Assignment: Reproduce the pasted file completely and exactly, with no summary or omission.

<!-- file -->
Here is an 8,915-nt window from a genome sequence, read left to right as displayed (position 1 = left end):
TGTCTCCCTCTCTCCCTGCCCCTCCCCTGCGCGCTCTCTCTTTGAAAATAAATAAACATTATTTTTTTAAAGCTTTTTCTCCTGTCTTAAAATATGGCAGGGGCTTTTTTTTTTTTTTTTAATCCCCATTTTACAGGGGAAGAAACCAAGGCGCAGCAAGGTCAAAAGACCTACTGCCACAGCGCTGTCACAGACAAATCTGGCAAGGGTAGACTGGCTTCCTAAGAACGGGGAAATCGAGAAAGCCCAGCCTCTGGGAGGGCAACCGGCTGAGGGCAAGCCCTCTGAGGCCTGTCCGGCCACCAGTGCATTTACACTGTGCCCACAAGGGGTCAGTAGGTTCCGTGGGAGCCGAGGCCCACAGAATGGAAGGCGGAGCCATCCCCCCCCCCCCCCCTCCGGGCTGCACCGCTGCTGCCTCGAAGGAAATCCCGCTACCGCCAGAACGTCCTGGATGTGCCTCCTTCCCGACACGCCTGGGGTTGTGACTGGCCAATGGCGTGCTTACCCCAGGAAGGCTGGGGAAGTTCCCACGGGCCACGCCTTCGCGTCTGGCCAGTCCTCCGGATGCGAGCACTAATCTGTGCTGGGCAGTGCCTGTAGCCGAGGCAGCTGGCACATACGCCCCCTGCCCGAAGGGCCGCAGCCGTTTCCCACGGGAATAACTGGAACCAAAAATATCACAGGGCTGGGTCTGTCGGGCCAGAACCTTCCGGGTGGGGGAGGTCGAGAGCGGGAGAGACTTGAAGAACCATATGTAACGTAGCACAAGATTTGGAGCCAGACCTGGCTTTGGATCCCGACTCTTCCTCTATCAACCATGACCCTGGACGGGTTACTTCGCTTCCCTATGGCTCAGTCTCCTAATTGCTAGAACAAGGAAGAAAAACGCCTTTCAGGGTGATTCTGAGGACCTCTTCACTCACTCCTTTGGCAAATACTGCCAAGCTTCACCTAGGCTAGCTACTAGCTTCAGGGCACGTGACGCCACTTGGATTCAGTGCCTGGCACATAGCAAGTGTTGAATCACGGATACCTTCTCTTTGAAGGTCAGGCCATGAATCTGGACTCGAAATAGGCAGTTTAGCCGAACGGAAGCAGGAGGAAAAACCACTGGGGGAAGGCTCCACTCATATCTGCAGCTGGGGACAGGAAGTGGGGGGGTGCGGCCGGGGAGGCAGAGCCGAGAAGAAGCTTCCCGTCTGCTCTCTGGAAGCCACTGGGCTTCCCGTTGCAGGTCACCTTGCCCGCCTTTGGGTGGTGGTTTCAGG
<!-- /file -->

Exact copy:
Here is an 8,915-nt window from a genome sequence, read left to right as displayed (position 1 = left end):
TGTCTCCCTCTCTCCCTGCCCCTCCCCTGCGCGCTCTCTCTTTGAAAATAAATAAACATTATTTTTTTAAAGCTTTTTCTCCTGTCTTAAAATATGGCAGGGGCTTTTTTTTTTTTTTTTAATCCCCATTTTACAGGGGAAGAAACCAAGGCGCAGCAAGGTCAAAAGACCTACTGCCACAGCGCTGTCACAGACAAATCTGGCAAGGGTAGACTGGCTTCCTAAGAACGGGGAAATCGAGAAAGCCCAGCCTCTGGGAGGGCAACCGGCTGAGGGCAAGCCCTCTGAGGCCTGTCCGGCCACCAGTGCATTTACACTGTGCCCACAAGGGGTCAGTAGGTTCCGTGGGAGCCGAGGCCCACAGAATGGAAGGCGGAGCCATCCCCCCCCCCCCCCCTCCGGGCTGCACCGCTGCTGCCTCGAAGGAAATCCCGCTACCGCCAGAACGTCCTGGATGTGCCTCCTTCCCGACACGCCTGGGGTTGTGACTGGCCAATGGCGTGCTTACCCCAGGAAGGCTGGGGAAGTTCCCACGGGCCACGCCTTCGCGTCTGGCCAGTCCTCCGGATGCGAGCACTAATCTGTGCTGGGCAGTGCCTGTAGCCGAGGCAGCTGGCACATACGCCCCCTGCCCGAAGGGCCGCAGCCGTTTCCCACGGGAATAACTGGAACCAAAAATATCACAGGGCTGGGTCTGTCGGGCCAGAACCTTCCGGGTGGGGGAGGTCGAGAGCGGGAGAGACTTGAAGAACCATATGTAACGTAGCACAAGATTTGGAGCCAGACCTGGCTTTGGATCCCGACTCTTCCTCTATCAACCATGACCCTGGACGGGTTACTTCGCTTCCCTATGGCTCAGTCTCCTAATTGCTAGAACAAGGAAGAAAAACGCCTTTCAGGGTGATTCTGAGGACCTCTTCACTCACTCCTTTGGCAAATACTGCCAAGCTTCACCTAGGCTAGCTACTAGCTTCAGGGCACGTGACGCCACTTGGATTCAGTGCCTGGCACATAGCAAGTGTTGAATCACGGATACCTTCTCTTTGAAGGTCAGGCCATGAATCTGGACTCGAAATAGGCAGTTTAGCCGAACGGAAGCAGGAGGAAAAACCACTGGGGGAAGGCTCCACTCATATCTGCAGCTGGGGACAGGAAGTGGGGGGGTGCGGCCGGGGAGGCAGAGCCGAGAAGAAGCTTCCCGTCTGCTCTCTGGAAGCCACTGGGCTTCCCGTTGCAGGTCACCTTGCCCGCCTTTGGGTGGTGGTTTCAGG